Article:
The importance of teaching spelling, and its affect on literacy, was highlighted in recent interim reports from the Primary Review; so what should schools be doing to teach the core skill of spelling? Debbie Hepplewhite looks at current thinking, requirements and problems
Some probing questions
So, in these gloriously professional days of ‘self-evaluation’, how do you evaluate your level of knowledge of the English alphabetic code and your skill in teaching the complexities of its many spelling alternatives? How would you rate the training provided for you at your teacher-training establishment in the complexities of the alphabetic principles and in methods of teaching reading and spelling? Did anyone point you in the direction of any research on spelling or information about standardised testing? And how would you rate your continuing professional development (CPD) in terms of developing your teaching skills for spelling, and addressing issues such as timetabling, marking, testing and diagnosis of difficulties with spelling of the pupils in your care?
What spelling reference charts, if any, does your school provide for teaching and learning spelling; and would a ‘walk around the school’ provide evidence of visual teaching and learning aids? How do you plan and track the delivery of your spelling programme (in-house, government guidance or commercial) and how do teachers pass on information to colleagues and parents? If you were asked to write down the alphabet, it would probably take less than 15 seconds. What if you were asked to write down the alphabetic code? What would you write and how would this compare with your colleagues?
How do we teach spelling?
Your Key Stage 2 pupils need to spell an unfamiliar place name and asks for your help. How do you respond? As the place name will not be in the dictionary, this is not an option. Do you tell the pupil how to spell the word by saying the letter names? What do you do, however, as an experienced speller, when you want to spell a multi-syllable place name with which you are not familiar? Do you break down the word into its syllables and then spell each syllable in turn from beginning to end? When you write the word, do you think of the letter names silently in your head – or the syllables and letter sounds? When you provide the letter names for your pupil, does it ever occur to you that you are not modelling the process that you are likely to go through yourself when you have to spell a longer or unfamiliar word? Are you, then, taking the pupil any further forwards in his or her spelling technique when you fail to model your ‘experienced-speller-routine’?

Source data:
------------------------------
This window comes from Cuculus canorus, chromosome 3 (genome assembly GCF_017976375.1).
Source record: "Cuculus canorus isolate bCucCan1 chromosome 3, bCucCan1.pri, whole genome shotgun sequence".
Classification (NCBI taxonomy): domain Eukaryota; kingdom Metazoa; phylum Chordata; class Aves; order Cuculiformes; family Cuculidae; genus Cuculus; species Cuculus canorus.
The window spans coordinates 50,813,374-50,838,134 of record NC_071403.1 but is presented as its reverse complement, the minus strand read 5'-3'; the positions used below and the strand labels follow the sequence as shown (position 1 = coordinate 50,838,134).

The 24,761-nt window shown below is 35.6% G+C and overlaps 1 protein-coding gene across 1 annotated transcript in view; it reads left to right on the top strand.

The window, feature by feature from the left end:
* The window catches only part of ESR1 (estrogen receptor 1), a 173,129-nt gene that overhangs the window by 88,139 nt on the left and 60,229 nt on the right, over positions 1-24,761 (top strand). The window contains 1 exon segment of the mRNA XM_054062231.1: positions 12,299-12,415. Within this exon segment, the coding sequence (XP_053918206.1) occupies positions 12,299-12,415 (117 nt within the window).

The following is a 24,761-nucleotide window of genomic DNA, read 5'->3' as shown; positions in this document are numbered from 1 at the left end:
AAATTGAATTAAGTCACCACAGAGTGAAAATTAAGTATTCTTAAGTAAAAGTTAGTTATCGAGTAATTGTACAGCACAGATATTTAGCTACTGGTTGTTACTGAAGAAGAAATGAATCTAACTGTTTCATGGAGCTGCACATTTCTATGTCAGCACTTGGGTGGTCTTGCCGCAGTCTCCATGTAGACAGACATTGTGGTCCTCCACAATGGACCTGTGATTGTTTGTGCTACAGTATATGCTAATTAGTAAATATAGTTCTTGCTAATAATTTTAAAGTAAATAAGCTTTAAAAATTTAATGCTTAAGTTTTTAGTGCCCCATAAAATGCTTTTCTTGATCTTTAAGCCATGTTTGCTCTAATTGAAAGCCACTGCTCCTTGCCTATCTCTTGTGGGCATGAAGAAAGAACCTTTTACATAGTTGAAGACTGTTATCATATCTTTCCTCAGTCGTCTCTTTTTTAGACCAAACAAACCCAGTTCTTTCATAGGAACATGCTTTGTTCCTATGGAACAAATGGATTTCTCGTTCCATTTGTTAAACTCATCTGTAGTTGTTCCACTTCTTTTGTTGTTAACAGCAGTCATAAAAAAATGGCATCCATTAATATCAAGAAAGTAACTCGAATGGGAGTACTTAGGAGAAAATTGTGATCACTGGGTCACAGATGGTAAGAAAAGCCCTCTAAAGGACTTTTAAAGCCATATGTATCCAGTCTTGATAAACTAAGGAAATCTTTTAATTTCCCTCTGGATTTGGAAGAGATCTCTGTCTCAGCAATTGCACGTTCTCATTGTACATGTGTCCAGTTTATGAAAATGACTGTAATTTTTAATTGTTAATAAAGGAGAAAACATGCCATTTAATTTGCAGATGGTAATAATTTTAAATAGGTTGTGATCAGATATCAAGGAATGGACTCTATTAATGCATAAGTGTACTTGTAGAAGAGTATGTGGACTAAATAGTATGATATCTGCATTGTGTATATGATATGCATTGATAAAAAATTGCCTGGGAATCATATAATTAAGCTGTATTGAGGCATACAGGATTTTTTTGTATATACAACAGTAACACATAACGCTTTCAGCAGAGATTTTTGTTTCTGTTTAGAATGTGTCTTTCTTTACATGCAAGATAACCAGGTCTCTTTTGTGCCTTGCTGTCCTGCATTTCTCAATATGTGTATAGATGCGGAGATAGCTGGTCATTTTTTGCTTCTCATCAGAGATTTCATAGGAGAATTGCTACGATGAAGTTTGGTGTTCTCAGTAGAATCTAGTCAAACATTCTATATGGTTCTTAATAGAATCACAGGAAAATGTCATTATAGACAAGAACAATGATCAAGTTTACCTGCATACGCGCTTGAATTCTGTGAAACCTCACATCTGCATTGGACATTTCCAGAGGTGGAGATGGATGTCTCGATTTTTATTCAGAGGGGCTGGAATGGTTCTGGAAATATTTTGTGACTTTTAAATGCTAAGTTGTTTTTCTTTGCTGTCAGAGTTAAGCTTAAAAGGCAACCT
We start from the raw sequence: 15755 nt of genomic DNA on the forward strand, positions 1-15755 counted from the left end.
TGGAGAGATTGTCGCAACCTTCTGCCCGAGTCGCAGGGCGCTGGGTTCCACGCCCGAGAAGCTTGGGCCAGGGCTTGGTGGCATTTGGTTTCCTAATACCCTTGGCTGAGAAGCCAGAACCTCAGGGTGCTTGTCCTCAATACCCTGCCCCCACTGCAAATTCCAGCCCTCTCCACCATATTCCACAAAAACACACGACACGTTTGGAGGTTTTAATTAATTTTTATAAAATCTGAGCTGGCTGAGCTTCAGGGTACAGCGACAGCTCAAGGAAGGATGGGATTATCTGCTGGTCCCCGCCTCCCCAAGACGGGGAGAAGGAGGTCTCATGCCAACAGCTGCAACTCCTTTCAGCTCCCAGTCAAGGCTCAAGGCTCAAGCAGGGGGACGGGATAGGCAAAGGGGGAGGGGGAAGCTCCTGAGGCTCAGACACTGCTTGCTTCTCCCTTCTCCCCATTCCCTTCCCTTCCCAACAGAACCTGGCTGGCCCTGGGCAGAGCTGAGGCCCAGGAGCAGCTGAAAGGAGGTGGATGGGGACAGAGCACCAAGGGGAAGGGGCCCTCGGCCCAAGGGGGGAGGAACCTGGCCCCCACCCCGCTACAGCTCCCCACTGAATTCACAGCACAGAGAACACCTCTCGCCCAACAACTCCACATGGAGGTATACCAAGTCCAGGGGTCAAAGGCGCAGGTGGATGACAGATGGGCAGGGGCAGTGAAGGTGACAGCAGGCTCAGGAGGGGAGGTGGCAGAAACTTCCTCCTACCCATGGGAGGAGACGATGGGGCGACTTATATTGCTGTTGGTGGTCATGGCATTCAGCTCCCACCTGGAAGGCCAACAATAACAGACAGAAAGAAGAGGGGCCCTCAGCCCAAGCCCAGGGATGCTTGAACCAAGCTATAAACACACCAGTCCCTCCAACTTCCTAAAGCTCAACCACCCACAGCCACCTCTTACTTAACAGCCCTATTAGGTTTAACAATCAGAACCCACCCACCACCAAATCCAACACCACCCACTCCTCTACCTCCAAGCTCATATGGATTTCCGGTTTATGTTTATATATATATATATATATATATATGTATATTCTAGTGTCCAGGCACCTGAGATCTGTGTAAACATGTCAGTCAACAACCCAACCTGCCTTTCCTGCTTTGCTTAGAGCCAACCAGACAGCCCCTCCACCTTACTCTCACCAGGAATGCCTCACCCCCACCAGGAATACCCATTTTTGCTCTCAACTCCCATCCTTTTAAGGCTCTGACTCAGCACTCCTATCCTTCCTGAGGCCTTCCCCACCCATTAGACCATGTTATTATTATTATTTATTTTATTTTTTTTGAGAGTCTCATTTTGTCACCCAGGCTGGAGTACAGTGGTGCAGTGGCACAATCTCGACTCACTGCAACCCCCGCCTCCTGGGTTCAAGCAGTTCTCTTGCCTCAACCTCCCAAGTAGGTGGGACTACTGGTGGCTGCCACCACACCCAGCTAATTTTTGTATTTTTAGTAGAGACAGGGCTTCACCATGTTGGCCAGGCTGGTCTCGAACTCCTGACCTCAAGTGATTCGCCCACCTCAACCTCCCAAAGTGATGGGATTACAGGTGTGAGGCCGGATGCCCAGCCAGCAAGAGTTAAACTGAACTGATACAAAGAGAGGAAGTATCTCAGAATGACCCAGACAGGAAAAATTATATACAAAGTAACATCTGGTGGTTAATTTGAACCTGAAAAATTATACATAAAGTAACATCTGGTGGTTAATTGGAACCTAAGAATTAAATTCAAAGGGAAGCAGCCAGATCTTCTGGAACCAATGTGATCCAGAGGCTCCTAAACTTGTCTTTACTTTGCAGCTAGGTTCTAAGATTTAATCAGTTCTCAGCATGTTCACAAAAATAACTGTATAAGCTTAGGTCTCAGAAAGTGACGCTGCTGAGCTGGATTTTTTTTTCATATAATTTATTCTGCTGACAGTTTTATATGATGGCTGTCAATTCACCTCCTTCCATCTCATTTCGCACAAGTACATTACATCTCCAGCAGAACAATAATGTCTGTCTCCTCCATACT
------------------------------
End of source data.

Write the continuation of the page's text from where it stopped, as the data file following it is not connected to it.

I find that this is a powerful message when I explore this spelling exercise in teacher-training events. I ask attendees to think through what they do when they spell a hitherto unknown place name. Invariably, the first volunteer tells us how to spell the name by saying the letter names. I then have to prompt this person and say, ‘Is that what you actually did yourself?’ Watching the penny drop is an interesting moment – and this happens time and again.
Synthetic phonics and spelling
As yet, not everyone realises the full implications of the synthetic phonics teaching principles for raising levels of spelling and not just reading. While ‘synthetic’ refers to the ‘blending’ of sounds all-through-the-word for reading (decoding), the synthetic phonics teaching principles include the opposite process for spelling (encoding) – the reverse side of the coin. Following the Rose review into the teaching of reading, the DCSF advises as part of the ‘core criteria’ for phonics programmes that teachers should ‘demonstrate how words can be segmented into their constituent phonemes for spelling and that this is the reverse of blending phonemes to read words’. While the government has emphasised the importance of the synthetic phonics teaching principles for beginning reading and its latest guidance, Letters and Sounds, has been provided for the teaching of four- to seven-year-olds, there has nevertheless been a noticeable lack of understanding as to how the teaching of spelling could be hugely improved across all key stages and for basic skills adult education.